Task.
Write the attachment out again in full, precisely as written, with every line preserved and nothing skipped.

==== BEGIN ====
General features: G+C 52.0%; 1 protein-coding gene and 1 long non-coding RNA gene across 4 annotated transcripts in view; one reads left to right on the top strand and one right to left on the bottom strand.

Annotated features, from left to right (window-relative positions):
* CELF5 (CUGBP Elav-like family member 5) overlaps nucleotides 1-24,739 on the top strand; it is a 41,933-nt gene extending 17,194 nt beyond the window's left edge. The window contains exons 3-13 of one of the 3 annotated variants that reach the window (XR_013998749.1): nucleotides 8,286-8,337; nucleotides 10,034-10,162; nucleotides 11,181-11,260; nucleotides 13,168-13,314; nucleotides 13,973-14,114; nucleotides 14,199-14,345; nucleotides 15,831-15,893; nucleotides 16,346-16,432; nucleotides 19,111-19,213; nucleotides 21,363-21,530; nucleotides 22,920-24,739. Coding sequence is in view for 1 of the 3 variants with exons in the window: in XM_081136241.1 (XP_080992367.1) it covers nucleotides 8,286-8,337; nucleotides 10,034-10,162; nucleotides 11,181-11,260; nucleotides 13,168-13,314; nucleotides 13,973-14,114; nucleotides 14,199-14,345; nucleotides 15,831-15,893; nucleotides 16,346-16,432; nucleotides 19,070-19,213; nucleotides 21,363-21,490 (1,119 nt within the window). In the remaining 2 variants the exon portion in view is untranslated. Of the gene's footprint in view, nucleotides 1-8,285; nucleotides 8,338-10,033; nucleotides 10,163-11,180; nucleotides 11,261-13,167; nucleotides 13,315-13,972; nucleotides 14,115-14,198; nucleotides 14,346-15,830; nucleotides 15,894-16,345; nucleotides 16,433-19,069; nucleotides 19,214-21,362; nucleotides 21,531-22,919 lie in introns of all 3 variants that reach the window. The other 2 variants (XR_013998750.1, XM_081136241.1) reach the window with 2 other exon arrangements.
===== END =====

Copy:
General features: G+C 52.0%; 1 protein-coding gene and 1 long non-coding RNA gene across 4 annotated transcripts in view; one reads left to right on the top strand and one right to left on the bottom strand.

Annotated features, from left to right (window-relative positions):
* CELF5 (CUGBP Elav-like family member 5) overlaps nucleotides 1-24,739 on the top strand; it is a 41,933-nt gene extending 17,194 nt beyond the window's left edge. The window contains exons 3-13 of one of the 3 annotated variants that reach the window (XR_013998749.1): nucleotides 8,286-8,337; nucleotides 10,034-10,162; nucleotides 11,181-11,260; nucleotides 13,168-13,314; nucleotides 13,973-14,114; nucleotides 14,199-14,345; nucleotides 15,831-15,893; nucleotides 16,346-16,432; nucleotides 19,111-19,213; nucleotides 21,363-21,530; nucleotides 22,920-24,739. Coding sequence is in view for 1 of the 3 variants with exons in the window: in XM_081136241.1 (XP_080992367.1) it covers nucleotides 8,286-8,337; nucleotides 10,034-10,162; nucleotides 11,181-11,260; nucleotides 13,168-13,314; nucleotides 13,973-14,114; nucleotides 14,199-14,345; nucleotides 15,831-15,893; nucleotides 16,346-16,432; nucleotides 19,070-19,213; nucleotides 21,363-21,490 (1,119 nt within the window). In the remaining 2 variants the exon portion in view is untranslated. Of the gene's footprint in view, nucleotides 1-8,285; nucleotides 8,338-10,033; nucleotides 10,163-11,180; nucleotides 11,261-13,167; nucleotides 13,315-13,972; nucleotides 14,115-14,198; nucleotides 14,346-15,830; nucleotides 15,894-16,345; nucleotides 16,433-19,069; nucleotides 19,214-21,362; nucleotides 21,531-22,919 lie in introns of all 3 variants that reach the window. The other 2 variants (XR_013998750.1, XM_081136241.1) reach the window with 2 other exon arrangements.